Studies in Religion Research Series | Professor Ab de Jong
Deep histories of religion and the problem of Zoroastrianism
Professor Ab de Jong (Universiteit Leiden)
After a long period of strict avoidance, we are currently witnessing renewed efforts to construct ‘deep histories’ of religion, most often from an evolutionary point of view. Most of these deep histories invoke the concept of the Axial Age to drive a wedge between evolutionary and ‘historical’ study of religions. The most ambitious English-language efforts are doubtless Robert N. Bellah’s Religion in Human Evolution and Alan Strathern’s Unearthly Powers, but there are similar projects in French and German (Y. Lambert, Naissance des religions; Bernard Maier, Die Ordnung des Himmels). Both Bellah and Strathern avoid discussing Zoroastrianism, in spite of its unique trimillennial history, and in spite of the fact that it was pivotal to the genesis of the idea of an ‘Axial age’. In my own work – mainly in teaching – I try to contribute to such a deep history of ‘religion’ (and make no excuses for using the concept) without the help of the Axial Age. My main approach is typological, which allows me to give Zoroastrianism its due place in the history of religions, as the first ‘religion of choice’. I would like to use this seminar session to discuss the reasons why Zoroastrianism became a stumbling block in designing longue durée histories of religion, why we cannot evade it, and how we can do better.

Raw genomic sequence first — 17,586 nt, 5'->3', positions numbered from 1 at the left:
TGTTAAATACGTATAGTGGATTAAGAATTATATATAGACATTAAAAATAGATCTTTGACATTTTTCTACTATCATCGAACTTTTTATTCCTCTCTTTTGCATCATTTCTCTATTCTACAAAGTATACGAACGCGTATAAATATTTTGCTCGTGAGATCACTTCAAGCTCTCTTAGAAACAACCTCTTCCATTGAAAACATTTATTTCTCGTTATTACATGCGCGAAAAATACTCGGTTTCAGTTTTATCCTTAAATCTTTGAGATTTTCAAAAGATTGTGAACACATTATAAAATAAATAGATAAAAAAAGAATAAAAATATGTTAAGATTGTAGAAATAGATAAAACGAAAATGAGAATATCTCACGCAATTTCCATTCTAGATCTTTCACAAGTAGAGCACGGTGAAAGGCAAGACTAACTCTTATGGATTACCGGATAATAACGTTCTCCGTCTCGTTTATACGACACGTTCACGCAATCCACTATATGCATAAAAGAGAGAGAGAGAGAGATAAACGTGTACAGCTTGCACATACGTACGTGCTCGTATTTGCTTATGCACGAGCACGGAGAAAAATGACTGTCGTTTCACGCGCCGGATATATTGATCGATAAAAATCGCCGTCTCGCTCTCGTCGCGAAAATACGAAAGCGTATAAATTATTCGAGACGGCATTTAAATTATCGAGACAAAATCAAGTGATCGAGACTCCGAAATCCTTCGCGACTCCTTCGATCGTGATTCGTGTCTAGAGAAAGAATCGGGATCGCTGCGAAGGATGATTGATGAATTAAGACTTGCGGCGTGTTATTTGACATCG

Prof. Dr. Albert de Jong is Lecturer in Religious Studies and teaches courses on the academic study of religion on various levels, as well as courses on the history of religions of the ancient world. The main focus of his research is the religious history of Iran, from the earliest period to the present.
2 August, 4pm
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